The national flag's story

IN the run-up to the 40th Anniversary of Independence, The Tribune is looking at the country’s National Symbols, starting with the flag.

THE flag was adopted on July 10, 1973. The colours embodied in its design symbolise the image and aspirations of the people of The Bahamas; the design reflects aspects of the natural environment (sun, sand, and sea) and the economic and social development.

The flag is a black equilateral triangle against the mast, superimposed on a horizontal background made up of two colours on three equal stripes of aquamarine, gold and aquamarine.

The symbolism of the flag is as follows: Black represents the vigour and force of a united people, the triangle pointing towards the body of the flag represents the enterprise and determination of The Bahamian people to develop and possess the rich resources of sun and sea symbolised by gold and aquamarine.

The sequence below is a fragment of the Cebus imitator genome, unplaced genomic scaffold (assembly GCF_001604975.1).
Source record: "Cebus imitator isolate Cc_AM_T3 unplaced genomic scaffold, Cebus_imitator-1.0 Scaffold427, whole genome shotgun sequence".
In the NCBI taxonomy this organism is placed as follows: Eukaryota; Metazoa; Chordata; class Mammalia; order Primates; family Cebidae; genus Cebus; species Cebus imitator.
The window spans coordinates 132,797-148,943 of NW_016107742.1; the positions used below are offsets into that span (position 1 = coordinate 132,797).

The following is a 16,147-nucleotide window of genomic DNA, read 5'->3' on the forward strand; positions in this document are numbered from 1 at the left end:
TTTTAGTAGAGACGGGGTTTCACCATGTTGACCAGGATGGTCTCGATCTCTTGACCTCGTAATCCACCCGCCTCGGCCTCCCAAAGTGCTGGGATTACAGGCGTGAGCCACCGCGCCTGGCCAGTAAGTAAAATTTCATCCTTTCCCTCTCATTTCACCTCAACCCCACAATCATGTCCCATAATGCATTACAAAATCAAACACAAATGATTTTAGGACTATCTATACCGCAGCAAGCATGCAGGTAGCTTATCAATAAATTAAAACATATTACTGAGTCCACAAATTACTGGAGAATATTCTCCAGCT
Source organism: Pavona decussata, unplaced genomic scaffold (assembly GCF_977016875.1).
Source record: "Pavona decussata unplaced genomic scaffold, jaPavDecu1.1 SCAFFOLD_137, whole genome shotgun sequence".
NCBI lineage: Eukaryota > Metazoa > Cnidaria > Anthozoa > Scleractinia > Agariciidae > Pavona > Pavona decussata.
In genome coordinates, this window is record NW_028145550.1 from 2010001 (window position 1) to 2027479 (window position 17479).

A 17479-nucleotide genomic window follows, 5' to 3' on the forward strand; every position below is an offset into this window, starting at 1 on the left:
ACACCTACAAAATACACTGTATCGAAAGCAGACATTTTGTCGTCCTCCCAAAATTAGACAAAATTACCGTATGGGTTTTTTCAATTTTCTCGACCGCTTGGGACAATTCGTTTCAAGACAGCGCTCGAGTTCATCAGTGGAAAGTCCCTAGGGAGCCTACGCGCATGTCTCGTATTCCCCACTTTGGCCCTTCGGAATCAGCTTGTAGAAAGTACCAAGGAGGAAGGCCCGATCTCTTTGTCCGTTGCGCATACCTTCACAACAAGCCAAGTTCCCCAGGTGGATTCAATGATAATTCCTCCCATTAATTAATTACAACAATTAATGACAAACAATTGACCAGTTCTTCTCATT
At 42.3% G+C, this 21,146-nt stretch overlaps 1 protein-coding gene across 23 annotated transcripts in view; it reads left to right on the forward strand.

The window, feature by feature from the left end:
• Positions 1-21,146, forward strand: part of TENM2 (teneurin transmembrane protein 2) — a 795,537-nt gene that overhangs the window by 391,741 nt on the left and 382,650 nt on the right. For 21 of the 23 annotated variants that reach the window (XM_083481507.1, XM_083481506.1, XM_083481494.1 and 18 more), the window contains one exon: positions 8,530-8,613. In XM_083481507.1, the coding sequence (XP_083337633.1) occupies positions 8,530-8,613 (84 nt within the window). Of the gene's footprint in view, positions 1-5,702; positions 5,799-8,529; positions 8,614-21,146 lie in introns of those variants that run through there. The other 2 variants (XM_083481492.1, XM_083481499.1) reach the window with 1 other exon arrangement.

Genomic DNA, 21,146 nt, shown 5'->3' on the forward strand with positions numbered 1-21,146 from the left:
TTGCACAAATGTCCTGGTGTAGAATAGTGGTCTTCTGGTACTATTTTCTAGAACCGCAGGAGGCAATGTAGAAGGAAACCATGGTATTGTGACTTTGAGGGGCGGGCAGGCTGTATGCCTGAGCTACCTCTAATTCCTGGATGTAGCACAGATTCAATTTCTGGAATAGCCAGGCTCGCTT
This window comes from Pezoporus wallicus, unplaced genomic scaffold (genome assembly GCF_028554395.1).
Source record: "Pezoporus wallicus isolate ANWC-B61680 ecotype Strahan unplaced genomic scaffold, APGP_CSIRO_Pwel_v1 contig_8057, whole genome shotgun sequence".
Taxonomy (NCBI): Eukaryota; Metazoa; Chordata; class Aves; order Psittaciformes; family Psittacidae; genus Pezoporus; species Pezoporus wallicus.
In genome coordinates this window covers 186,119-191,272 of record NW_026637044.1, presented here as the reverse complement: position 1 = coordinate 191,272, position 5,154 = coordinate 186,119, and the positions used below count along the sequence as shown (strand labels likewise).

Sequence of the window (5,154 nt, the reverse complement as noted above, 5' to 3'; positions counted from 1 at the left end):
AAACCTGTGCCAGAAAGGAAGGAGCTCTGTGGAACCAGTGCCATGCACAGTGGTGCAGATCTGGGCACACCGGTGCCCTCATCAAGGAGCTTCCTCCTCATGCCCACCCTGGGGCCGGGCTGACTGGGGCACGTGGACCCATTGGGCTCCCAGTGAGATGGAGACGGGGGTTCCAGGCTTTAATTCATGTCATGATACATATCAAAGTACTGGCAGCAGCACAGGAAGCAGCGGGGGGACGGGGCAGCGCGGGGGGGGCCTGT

For a funeral, the National Flag should be draped over the coffin covering the top completely but not covering the bearers. The black triangle on the flag should be placed over the head of the deceased in the coffin. The flag should remain on the coffin throughout the whole service and removed right before lowered into the grave. Upon removal of the flag it should be folded and put away. The black triangle should never be displayed pointing upwards or from the viewer’s right.

This would be a sign of distress.


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